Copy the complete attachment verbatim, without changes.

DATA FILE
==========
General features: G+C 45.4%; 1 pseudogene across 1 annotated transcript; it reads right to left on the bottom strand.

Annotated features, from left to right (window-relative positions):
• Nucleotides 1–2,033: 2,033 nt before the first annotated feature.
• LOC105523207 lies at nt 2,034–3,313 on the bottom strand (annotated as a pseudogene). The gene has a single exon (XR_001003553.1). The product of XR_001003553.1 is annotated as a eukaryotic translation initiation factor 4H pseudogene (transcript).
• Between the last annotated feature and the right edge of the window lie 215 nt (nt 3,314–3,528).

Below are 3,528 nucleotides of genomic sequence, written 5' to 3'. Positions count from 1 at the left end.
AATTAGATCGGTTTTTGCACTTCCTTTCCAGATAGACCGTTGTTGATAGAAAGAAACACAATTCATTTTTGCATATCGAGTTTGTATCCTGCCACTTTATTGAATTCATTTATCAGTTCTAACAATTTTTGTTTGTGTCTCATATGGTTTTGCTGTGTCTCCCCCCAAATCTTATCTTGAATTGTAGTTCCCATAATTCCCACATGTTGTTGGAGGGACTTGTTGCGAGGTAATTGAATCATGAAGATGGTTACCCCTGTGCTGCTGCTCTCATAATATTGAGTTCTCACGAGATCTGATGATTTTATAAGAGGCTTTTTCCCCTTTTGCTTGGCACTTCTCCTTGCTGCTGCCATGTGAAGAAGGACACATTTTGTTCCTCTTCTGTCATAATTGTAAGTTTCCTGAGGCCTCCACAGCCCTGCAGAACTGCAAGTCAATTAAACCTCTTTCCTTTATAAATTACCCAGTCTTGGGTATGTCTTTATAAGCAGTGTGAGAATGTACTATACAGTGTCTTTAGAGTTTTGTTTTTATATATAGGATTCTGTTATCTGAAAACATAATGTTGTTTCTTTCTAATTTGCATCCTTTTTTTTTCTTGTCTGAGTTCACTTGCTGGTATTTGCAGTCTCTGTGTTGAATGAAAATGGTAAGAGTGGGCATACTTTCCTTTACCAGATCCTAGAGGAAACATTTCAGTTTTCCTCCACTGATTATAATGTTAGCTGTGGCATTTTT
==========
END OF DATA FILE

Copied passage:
General features: G+C 45.4%; 1 pseudogene across 1 annotated transcript; it reads right to left on the bottom strand.

Annotated features, from left to right (window-relative positions):
• Nucleotides 1–2,033: 2,033 nt before the first annotated feature.
• LOC105523207 lies at nt 2,034–3,313 on the bottom strand (annotated as a pseudogene). The gene has a single exon (XR_001003553.1). The product of XR_001003553.1 is annotated as a eukaryotic translation initiation factor 4H pseudogene (transcript).
• Between the last annotated feature and the right edge of the window lie 215 nt (nt 3,314–3,528).

Below are 3,528 nucleotides of genomic sequence, written 5' to 3'. Positions count from 1 at the left end.
AATTAGATCGGTTTTTGCACTTCCTTTCCAGATAGACCGTTGTTGATAGAAAGAAACACAATTCATTTTTGCATATCGAGTTTGTATCCTGCCACTTTATTGAATTCATTTATCAGTTCTAACAATTTTTGTTTGTGTCTCATATGGTTTTGCTGTGTCTCCCCCCAAATCTTATCTTGAATTGTAGTTCCCATAATTCCCACATGTTGTTGGAGGGACTTGTTGCGAGGTAATTGAATCATGAAGATGGTTACCCCTGTGCTGCTGCTCTCATAATATTGAGTTCTCACGAGATCTGATGATTTTATAAGAGGCTTTTTCCCCTTTTGCTTGGCACTTCTCCTTGCTGCTGCCATGTGAAGAAGGACACATTTTGTTCCTCTTCTGTCATAATTGTAAGTTTCCTGAGGCCTCCACAGCCCTGCAGAACTGCAAGTCAATTAAACCTCTTTCCTTTATAAATTACCCAGTCTTGGGTATGTCTTTATAAGCAGTGTGAGAATGTACTATACAGTGTCTTTAGAGTTTTGTTTTTATATATAGGATTCTGTTATCTGAAAACATAATGTTGTTTCTTTCTAATTTGCATCCTTTTTTTTTCTTGTCTGAGTTCACTTGCTGGTATTTGCAGTCTCTGTGTTGAATGAAAATGGTAAGAGTGGGCATACTTTCCTTTACCAGATCCTAGAGGAAACATTTCAGTTTTCCTCCACTGATTATAATGTTAGCTGTGGCATTTTT